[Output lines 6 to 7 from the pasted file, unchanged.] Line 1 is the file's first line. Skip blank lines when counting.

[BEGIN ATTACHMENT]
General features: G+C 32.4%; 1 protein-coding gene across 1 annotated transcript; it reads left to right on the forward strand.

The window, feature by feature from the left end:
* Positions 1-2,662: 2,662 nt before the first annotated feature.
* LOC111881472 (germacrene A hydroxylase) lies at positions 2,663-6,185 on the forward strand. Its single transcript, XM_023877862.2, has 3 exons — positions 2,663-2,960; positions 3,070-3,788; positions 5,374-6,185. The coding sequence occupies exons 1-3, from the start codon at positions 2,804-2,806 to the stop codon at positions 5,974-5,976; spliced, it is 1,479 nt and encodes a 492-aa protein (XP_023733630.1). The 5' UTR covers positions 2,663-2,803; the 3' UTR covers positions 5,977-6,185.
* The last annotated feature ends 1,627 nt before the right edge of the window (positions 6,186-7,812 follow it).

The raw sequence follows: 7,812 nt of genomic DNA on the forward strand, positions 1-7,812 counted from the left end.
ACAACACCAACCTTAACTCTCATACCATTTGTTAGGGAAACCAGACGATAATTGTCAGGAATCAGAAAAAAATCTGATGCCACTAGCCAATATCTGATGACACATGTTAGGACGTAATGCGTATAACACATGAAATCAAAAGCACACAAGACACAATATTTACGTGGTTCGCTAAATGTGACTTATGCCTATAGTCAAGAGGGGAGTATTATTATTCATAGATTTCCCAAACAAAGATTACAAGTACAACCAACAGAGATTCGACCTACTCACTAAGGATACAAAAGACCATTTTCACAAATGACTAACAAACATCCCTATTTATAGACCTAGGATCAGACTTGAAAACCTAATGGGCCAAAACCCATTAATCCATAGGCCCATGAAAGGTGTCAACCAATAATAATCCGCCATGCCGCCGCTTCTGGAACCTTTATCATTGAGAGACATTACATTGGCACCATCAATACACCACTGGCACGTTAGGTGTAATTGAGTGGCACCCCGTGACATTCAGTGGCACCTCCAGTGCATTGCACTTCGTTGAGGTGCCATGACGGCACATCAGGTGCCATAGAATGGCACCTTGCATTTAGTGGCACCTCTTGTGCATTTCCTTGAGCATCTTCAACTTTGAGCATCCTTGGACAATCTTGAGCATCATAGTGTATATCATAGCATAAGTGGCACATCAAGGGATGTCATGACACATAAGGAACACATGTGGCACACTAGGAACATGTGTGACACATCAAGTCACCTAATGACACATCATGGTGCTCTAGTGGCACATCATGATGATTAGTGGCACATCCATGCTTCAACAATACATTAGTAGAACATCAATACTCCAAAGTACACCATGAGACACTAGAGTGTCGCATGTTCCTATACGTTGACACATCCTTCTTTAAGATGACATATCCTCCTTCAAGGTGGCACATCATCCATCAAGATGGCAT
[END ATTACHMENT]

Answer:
The raw sequence follows: 7,812 nt of genomic DNA on the forward strand, positions 1-7,812 counted from the left end.
ACAACACCAACCTTAACTCTCATACCATTTGTTAGGGAAACCAGACGATAATTGTCAGGAATCAGAAAAAAATCTGATGCCACTAGCCAATATCTGATGACACATGTTAGGACGTAATGCGTATAACACATGAAATCAAAAGCACACAAGACACAATATTTACGTGGTTCGCTAAATGTGACTTATGCCTATAGTCAAGAGGGGAGTATTATTATTCATAGATTTCCCAAACAAAGATTACAAGTACAACCAACAGAGATTCGACCTACTCACTAAGGATACAAAAGACCATTTTCACAAATGACTAACAAACATCCCTATTTATAGACCTAGGATCAGACTTGAAAACCTAATGGGCCAAAACCCATTAATCCATAGGCCCATGAAAGGTGTCAACCAATAATAATCCGCCATGCCGCCGCTTCTGGAACCTTTATCATTGAGAGACATTACATTGGCACCATCAATACACCACTGGCACGTTAGGTGTAATTGAGTGGCACCCCGTGACATTCAGTGGCACCTCCAGTGCATTGCACTTCGTTGAGGTGCCATGACGGCACATCAGGTGCCATAGAATGGCACCTTGCATTTAGTGGCACCTCTTGTGCATTTCCTTGAGCATCTTCAACTTTGAGCATCCTTGGACAATCTTGAGCATCATAGTGTATATCATAGCATAAGTGGCACATCAAGGGATGTCATGACACATAAGGAACACATGTGGCACACTAGGAACATGTGTGACACATCAAGTCACCTAATGACACATCATGGTGCTCTAGTGGCACATCATGATGATTAGTGGCACATCCATGCTTCAACAATACATTAGTAGAACATCAATACTCCAAAGTACACCATGAGACACTAGAGTGTCGCATGTTCCTATACGTTGACACATCCTTCTTTAAGATGACATATCCTCCTTCAAGGTGGCACATCATCCATCAAGATGGCAT